Study: Marijuana can help treat severe lung disease

In Top Stories by David Silverberg

A new study found the compounds found in marijuana can help fight a severe lung disease known as acute lung injury, also called acute respiratory distress syndrome (ARDS).

The disease is a life-threatening condition caused by acute injuries or infections of the lung.

Researchers from Brazil and Germany were able to protect mice from acute lung injury by increasing levels of one of the body’s own cannabinoids, 2-AG (2-Arachidonoylglycerol), as LeafScience writes. Cannabinoids are naturally created in the human body but can also be found in abundance in marijuana.

Those cannabinoids produced “anti-inflammatory effects” in mice afflicted with ARDS, researchers wrote.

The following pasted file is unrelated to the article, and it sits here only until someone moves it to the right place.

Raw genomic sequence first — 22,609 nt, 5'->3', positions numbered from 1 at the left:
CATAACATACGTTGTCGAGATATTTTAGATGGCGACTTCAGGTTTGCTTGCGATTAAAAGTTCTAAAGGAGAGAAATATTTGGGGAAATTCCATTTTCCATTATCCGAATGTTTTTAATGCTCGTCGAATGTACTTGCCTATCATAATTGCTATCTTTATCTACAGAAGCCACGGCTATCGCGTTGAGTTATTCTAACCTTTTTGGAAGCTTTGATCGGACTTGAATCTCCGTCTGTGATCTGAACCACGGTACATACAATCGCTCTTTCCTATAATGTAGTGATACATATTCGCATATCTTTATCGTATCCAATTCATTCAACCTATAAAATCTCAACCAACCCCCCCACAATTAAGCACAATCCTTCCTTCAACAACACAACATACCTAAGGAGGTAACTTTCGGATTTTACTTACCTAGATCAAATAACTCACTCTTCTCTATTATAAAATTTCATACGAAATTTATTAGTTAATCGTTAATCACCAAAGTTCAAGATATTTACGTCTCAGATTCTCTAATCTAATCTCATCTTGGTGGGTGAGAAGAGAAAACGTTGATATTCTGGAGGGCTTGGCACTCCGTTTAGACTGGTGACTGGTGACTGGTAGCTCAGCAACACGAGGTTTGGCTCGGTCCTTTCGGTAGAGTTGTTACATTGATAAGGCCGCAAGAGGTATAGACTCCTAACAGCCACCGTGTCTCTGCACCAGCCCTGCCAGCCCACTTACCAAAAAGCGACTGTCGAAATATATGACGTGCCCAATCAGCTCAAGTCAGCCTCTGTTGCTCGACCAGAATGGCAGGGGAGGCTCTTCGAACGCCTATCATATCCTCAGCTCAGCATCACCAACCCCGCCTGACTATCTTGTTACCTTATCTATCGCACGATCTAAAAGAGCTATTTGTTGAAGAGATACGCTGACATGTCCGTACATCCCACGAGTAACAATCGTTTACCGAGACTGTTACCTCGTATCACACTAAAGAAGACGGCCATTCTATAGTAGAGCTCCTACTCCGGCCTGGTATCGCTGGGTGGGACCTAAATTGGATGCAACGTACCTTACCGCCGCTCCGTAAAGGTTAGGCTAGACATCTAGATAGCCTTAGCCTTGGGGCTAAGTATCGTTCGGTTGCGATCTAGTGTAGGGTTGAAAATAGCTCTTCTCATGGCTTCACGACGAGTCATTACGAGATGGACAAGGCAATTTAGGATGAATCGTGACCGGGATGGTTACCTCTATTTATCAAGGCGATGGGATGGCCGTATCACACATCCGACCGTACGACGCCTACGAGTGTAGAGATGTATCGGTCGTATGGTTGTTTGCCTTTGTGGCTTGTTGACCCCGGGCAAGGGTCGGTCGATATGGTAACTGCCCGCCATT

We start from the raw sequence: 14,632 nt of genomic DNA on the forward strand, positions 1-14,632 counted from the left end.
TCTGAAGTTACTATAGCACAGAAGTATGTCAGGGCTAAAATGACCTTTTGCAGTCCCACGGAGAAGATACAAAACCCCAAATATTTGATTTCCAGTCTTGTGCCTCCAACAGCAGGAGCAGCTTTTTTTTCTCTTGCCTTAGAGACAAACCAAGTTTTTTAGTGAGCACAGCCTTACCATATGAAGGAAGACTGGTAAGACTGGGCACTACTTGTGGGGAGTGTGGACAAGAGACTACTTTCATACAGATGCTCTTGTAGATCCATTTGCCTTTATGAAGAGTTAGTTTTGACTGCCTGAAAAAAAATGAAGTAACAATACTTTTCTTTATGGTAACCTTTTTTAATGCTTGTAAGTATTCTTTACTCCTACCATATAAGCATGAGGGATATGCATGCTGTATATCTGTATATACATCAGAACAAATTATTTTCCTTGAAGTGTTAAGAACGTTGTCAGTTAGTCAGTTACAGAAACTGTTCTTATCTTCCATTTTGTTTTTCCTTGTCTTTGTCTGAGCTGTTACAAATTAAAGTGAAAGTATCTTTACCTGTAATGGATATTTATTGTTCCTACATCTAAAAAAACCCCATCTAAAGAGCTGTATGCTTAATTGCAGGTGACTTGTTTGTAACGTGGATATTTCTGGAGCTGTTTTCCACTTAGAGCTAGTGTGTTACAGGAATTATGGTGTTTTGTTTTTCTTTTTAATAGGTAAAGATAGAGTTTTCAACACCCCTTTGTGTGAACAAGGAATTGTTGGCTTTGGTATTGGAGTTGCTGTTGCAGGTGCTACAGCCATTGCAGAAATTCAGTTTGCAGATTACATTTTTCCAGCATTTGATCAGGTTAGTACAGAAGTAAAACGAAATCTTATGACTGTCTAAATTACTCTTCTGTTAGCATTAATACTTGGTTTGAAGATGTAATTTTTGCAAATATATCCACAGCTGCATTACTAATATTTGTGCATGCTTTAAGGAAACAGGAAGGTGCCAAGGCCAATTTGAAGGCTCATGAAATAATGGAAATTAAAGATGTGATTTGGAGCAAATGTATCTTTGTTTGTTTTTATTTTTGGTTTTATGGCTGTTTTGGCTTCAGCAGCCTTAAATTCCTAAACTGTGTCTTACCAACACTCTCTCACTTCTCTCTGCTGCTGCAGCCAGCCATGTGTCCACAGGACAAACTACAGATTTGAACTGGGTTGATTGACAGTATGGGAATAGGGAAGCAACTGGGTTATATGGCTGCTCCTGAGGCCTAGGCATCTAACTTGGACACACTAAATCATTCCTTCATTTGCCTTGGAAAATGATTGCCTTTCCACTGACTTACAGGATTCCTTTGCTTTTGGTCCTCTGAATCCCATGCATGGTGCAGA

The researchers conducted the experiments using a chemical named JZL184, which slows the body’s breakdown of 2-AG, LeafScience adds;

While the results need to be confirmed in humans, the team concludes that targeting cannabinoid pathways of the body could be “a useful therapeutic tool for the treatment of inflammatory lung diseases.”

In related news, a July study found that smoking marijuana in low or medium quantities is unlikely to cause lung cancer. The study author went on to claim marijuana smoking may actually help fight lung cancer: Professor Donald P. Tashkin, emeritus professor of medicine at UCLA’s David Geffen School of Medicine, said “cellular studies and even some studies in animal models suggest that THC has antitumor properties, either by encouraging the death of genetically damaged cells that can become cancerous or by restricting the development of the blood supply that feeds tumors.”